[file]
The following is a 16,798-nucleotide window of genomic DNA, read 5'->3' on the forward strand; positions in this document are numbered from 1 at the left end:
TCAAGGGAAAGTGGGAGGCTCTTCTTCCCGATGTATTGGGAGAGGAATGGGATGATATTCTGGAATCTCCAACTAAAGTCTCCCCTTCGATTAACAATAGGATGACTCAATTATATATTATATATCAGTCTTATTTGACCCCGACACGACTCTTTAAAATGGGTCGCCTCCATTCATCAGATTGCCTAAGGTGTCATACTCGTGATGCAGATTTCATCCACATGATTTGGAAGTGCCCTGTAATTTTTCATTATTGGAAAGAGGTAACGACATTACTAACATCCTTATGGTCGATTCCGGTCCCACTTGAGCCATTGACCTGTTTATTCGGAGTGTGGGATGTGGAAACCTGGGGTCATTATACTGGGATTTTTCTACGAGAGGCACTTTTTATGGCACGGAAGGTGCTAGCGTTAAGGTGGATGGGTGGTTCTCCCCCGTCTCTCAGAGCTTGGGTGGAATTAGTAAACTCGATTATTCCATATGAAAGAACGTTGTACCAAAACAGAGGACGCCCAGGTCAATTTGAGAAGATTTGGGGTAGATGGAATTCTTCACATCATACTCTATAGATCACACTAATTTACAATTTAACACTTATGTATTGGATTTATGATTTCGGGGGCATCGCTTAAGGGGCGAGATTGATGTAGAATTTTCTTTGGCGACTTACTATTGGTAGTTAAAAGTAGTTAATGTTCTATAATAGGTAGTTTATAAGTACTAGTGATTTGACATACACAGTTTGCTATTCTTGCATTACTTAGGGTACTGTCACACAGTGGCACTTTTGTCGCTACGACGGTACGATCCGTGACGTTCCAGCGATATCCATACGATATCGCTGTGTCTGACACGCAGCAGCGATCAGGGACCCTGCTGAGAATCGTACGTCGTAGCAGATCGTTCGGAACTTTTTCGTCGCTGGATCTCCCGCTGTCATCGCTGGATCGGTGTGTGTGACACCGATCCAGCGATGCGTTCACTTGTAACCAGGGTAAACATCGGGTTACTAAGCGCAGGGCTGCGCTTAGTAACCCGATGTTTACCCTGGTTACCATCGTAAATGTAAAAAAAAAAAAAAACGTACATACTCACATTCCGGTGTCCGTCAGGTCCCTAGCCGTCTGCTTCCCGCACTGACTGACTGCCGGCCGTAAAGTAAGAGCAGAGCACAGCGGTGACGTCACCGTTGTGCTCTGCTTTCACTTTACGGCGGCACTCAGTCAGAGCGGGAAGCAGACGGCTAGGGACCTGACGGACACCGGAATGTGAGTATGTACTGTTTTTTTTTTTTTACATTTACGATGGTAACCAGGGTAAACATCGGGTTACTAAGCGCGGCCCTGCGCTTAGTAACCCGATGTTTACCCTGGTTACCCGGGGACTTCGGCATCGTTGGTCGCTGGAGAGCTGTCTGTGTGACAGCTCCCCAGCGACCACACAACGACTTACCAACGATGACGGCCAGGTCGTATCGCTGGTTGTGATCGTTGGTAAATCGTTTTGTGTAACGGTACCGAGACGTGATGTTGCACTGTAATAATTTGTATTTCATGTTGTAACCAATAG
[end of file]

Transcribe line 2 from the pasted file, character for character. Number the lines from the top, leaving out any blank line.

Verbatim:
TCAAGGGAAAGTGGGAGGCTCTTCTTCCCGATGTATTGGGAGAGGAATGGGATGATATTCTGGAATCTCCAACTAAAGTCTCCCCTTCGATTAACAATAGGATGACTCAATTATATATTATATATCAGTCTTATTTGACCCCGACACGACTCTTTAAAATGGGTCGCCTCCATTCATCAGATTGCCTAAGGTGTCATACTCGTGATGCAGATTTCATCCACATGATTTGGAAGTGCCCTGTAATTTTTCATTATTGGAAAGAGGTAACGACATTACTAACATCCTTATGGTCGATTCCGGTCCCACTTGAGCCATTGACCTGTTTATTCGGAGTGTGGGATGTGGAAACCTGGGGTCATTATACTGGGATTTTTCTACGAGAGGCACTTTTTATGGCACGGAAGGTGCTAGCGTTAAGGTGGATGGGTGGTTCTCCCCCGTCTCTCAGAGCTTGGGTGGAATTAGTAAACTCGATTATTCCATATGAAAGAACGTTGTACCAAAACAGAGGACGCCCAGGTCAATTTGAGAAGATTTGGGGTAGATGGAATTCTTCACATCATACTCTATAGATCACACTAATTTACAATTTAACACTTATGTATTGGATTTATGATTTCGGGGGCATCGCTTAAGGGGCGAGATTGATGTAGAATTTTCTTTGGCGACTTACTATTGGTAGTTAAAAGTAGTTAATGTTCTATAATAGGTAGTTTATAAGTACTAGTGATTTGACATACACAGTTTGCTATTCTTGCATTACTTAGGGTACTGTCACACAGTGGCACTTTTGTCGCTACGACGGTACGATCCGTGACGTTCCAGCGATATCCATACGATATCGCTGTGTCTGACACGCAGCAGCGATCAGGGACCCTGCTGAGAATCGTACGTCGTAGCAGATCGTTCGGAACTTTTTCGTCGCTGGATCTCCCGCTGTCATCGCTGGATCGGTGTGTGTGACACCGATCCAGCGATGCGTTCACTTGTAACCAGGGTAAACATCGGGTTACTAAGCGCAGGGCTGCGCTTAGTAACCCGATGTTTACCCTGGTTACCATCGTAAATGTAAAAAAAAAAAAAAACGTACATACTCACATTCCGGTGTCCGTCAGGTCCCTAGCCGTCTGCTTCCCGCACTGACTGACTGCCGGCCGTAAAGTAAGAGCAGAGCACAGCGGTGACGTCACCGTTGTGCTCTGCTTTCACTTTACGGCGGCACTCAGTCAGAGCGGGAAGCAGACGGCTAGGGACCTGACGGACACCGGAATGTGAGTATGTACTGTTTTTTTTTTTTTACATTTACGATGGTAACCAGGGTAAACATCGGGTTACTAAGCGCGGCCCTGCGCTTAGTAACCCGATGTTTACCCTGGTTACCCGGGGACTTCGGCATCGTTGGTCGCTGGAGAGCTGTCTGTGTGACAGCTCCCCAGCGACCACACAACGACTTACCAACGATGACGGCCAGGTCGTATCGCTGGTTGTGATCGTTGGTAAATCGTTTTGTGTAACGGTACCGAGACGTGATGTTGCACTGTAATAATTTGTATTTCATGTTGTAACCAATAG